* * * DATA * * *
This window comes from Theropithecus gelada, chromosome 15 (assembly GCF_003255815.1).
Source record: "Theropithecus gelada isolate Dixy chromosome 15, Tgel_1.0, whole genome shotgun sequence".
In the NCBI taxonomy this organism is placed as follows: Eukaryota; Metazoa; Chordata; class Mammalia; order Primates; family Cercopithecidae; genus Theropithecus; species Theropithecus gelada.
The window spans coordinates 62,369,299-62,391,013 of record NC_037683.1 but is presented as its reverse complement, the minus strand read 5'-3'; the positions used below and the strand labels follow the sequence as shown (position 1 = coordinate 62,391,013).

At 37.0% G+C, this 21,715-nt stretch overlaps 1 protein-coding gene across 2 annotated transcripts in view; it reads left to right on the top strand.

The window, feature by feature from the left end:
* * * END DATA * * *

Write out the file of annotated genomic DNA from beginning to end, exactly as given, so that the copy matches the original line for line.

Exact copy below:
This window comes from Theropithecus gelada, chromosome 15 (assembly GCF_003255815.1).
Source record: "Theropithecus gelada isolate Dixy chromosome 15, Tgel_1.0, whole genome shotgun sequence".
In the NCBI taxonomy this organism is placed as follows: Eukaryota; Metazoa; Chordata; class Mammalia; order Primates; family Cercopithecidae; genus Theropithecus; species Theropithecus gelada.
The window spans coordinates 62,369,299-62,391,013 of record NC_037683.1 but is presented as its reverse complement, the minus strand read 5'-3'; the positions used below and the strand labels follow the sequence as shown (position 1 = coordinate 62,391,013).

At 37.0% G+C, this 21,715-nt stretch overlaps 1 protein-coding gene across 2 annotated transcripts in view; it reads left to right on the top strand.

The window, feature by feature from the left end: